When the annual critics polls were tallied for 1983, lots of people were surprised to find R.E.M.'s debut album, "Murmur," topping records by vastly more popular and equally creative acts like the Police, U2, Talking Heads and David Bowie. "Murmur" won the Rolling Stone Poll for best album and ran a close second in The Village Voice to the most successful album in pop history, Michael Jackson's "Thriller." There was no doubt that R.E.M.'s evocative instrumental fabric and atmospheric moodiness had captured the critics' imaginations and those of the more adventurous portions of the rock audience.

Much of what was written about this quartet from Athens, Ga., focused on the organic impenetrability of its sound and, even more, on lead singer Michael Stipe's knack for rendering his lyrics indecipherable. Of course, Stipe occasionally dangled an intelligible phrase, which could be taken either as a provocative clue to the band's collective unconscious or as a meaningless snippet for the critics to mull over.

Some even concluded that R.E.M.'s music was an aurally rich but empty intrigue--a murky pool of jangly guitars, Stipe's mumbling and surging rhythms that succeeded precisely because you could dive into them again and again and always come up empty-handed. It was suggested that the band's appeal was built on not conveying anything but sound itself, albeit an extremely attractive, rippling synthesis of post-'60s guitar pop.

R.E.M.'s second album, "Reckoning" (IRS SP 70044), proves that both Stipe's lyrical obfuscation and the band's textural haze, both of which are cleaned up here, are irrelevant to this band's wondrous music or its meaning. Producers Mitch Easter and Don Dixon are back again, but this time they have cut back the undergrowth of overdubs and let some light in. The music rings clearer, Stipe's vocals are at least as intelligible as Mick Jagger's (i.e., the choruses can all be understood), and the band's 10 originals trump even "Murmur's" outstanding songwriting.

Best of all, "Reckoning" retains the band's wholly original sound and the emotionally disquieting feel of all of its previous work. Song after song conjures a mood of cultural estrangement and weariness that can become surprisingly uplifting, as the music climbs out of the solemnity of the verses into a gorgeous, hook-laden chorus.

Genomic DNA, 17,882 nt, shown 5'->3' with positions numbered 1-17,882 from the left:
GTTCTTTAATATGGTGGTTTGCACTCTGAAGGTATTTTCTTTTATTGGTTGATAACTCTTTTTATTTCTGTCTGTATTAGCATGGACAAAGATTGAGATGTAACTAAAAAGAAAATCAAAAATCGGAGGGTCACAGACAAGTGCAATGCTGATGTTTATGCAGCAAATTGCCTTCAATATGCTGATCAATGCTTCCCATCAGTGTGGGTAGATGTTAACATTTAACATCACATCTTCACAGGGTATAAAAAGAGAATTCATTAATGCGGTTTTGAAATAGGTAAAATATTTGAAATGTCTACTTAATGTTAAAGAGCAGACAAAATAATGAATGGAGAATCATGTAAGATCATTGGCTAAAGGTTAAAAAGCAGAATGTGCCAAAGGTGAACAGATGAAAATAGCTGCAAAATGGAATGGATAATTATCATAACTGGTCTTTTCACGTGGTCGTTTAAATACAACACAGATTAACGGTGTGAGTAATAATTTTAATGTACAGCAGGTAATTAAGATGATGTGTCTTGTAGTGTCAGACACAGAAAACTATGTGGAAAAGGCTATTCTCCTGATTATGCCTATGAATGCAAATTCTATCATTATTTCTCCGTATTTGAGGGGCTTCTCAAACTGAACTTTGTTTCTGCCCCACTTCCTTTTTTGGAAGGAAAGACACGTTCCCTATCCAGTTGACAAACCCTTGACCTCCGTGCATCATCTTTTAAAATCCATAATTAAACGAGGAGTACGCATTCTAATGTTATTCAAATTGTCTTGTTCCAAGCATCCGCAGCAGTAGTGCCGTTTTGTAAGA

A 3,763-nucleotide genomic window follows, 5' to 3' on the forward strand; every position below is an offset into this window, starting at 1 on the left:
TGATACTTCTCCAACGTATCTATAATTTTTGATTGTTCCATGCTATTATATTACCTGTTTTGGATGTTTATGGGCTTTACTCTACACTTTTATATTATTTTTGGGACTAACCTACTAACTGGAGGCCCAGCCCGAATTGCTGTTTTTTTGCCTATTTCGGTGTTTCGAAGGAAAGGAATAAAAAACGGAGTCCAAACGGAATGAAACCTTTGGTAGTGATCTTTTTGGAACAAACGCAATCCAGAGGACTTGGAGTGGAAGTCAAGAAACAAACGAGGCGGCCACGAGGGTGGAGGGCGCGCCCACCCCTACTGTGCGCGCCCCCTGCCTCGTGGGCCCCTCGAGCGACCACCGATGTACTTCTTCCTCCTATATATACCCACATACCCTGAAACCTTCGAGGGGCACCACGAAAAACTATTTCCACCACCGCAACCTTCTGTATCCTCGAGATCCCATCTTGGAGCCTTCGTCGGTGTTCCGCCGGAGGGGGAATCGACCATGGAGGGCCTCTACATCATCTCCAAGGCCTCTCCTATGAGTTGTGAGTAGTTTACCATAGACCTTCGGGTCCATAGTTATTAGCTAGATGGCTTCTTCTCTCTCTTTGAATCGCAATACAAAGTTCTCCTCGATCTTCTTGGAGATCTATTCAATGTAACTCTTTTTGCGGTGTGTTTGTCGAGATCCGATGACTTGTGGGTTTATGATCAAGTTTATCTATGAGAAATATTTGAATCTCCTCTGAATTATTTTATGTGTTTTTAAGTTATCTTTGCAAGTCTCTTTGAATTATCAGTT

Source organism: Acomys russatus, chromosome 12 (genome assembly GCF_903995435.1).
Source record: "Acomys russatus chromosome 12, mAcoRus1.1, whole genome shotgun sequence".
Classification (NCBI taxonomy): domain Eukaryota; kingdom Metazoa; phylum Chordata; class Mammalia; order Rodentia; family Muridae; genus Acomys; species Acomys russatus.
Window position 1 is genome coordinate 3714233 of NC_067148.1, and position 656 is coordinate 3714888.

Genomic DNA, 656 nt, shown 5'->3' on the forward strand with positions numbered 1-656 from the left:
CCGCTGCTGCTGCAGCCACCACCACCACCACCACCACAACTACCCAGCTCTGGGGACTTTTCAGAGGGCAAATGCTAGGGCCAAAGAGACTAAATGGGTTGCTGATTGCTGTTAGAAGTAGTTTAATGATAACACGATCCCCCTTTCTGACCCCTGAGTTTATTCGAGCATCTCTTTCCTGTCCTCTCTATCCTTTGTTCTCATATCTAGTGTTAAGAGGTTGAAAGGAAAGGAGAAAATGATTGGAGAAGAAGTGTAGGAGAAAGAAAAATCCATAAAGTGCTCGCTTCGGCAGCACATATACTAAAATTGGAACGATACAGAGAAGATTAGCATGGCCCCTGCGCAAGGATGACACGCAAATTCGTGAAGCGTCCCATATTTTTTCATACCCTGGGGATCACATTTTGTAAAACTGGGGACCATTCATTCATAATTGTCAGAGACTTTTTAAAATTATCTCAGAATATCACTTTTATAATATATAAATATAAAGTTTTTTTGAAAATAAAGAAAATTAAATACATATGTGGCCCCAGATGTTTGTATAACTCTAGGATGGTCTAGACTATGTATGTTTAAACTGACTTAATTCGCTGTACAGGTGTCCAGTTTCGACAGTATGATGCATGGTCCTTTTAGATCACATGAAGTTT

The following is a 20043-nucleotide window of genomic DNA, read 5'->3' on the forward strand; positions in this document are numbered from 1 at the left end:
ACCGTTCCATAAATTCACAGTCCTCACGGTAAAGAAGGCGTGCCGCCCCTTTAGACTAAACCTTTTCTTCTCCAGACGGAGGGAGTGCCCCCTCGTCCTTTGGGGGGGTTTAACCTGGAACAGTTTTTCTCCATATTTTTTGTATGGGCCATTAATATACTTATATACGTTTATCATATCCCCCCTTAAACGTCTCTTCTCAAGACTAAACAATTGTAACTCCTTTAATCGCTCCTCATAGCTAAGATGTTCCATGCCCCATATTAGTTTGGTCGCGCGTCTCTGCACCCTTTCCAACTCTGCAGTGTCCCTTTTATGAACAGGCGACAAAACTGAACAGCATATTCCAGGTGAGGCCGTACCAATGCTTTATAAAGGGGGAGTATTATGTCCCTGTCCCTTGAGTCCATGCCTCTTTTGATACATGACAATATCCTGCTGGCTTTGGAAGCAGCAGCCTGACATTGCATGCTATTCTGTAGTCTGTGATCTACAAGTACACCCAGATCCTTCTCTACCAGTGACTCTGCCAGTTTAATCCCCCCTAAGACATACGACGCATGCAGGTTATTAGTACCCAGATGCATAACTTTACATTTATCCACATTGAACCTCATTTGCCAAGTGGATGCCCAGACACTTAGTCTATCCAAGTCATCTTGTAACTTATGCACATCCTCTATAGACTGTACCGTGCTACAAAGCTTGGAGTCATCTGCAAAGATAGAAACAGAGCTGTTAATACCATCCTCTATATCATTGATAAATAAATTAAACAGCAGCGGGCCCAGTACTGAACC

If Stipe is still largely unconcerned with his words, it's probably because he has fashioned a more emotionally fluent language from the sound of his voice. A little burry and slightly nasal, Stipe's singing conveys a feeling of both lassitude and perceptiveness, not unlike that of early Bob Dylan. The missed connections of "Letter Never Sent" are conveyed by Stipe in painful, syllable-stretching moans and groans, while the ominous desolation of "So. Central Rain" is underscored in a despairing crescendo of cries. The stirring choruses of "Pretty Persuasion" and "Harborcoat" become almost spooky as voices float to the surface like specters.

What can be made from the few words and richly emotional sound R.E.M. offers is a sense of personal unease and cultural dislocation that can find neither answers nor a place to rest. The romantic remembrances of "Letter Never Sent" and "Camera" are consumed by a tragic air of estrangement and loneliness. In "So. Central Rain," Stipe cheerlessly mumbles, "the cities wash away," before crying out the chorus, "Sorry . . . sorry." In this sense, R.E.M. is a wholly American rock 'n' roll band, not unlike X or Green on Red or even T-Bone Burnett, all acts that convey a sense of America lost, unmoored from its past and with no vision of its future.

If much of what Stipes conveys is disconsolate, even depressing, R.E.M. remains a resplendent rock 'n' roll band, one that basks in the shimmering textures of Peter Buck's guitar and its irresistible minor-key melodies. In "Time After Time," Buck's droning guitar figure casts an exotic psychedelic aura, while "7 Chinese Bros." takes on a childishly innocent air thanks to Buck's delicate and ornate guitar work. The rhythm section of Mike Mills and Bill Berry swells and subsides in such faultless sympathy with each song's emotional structure that the band sound is rendered indivisible.

The musical triumph of "Reckoning" comes to a grand, if unsettling, conclusion on the album's last two numbers. The band indulges in a few seconds of inept funk (perhaps a satiric comment on rock bands who insist on copping fashionable black rhythms) before breaking into a rolling country-western tune, "Don't Go Back to Rockville." Stipe pleads for a woman's return, before knowingly confessing, "If you were here I'd only bleed you." Then comes "Little America," a rousing, propulsive rocker about life on the road that finds Stipe matter-of-factly stating to the band's manager, "Jefferson, I think we're lost." Lost or not, there isn't an American rock band more worth following than R.E.M.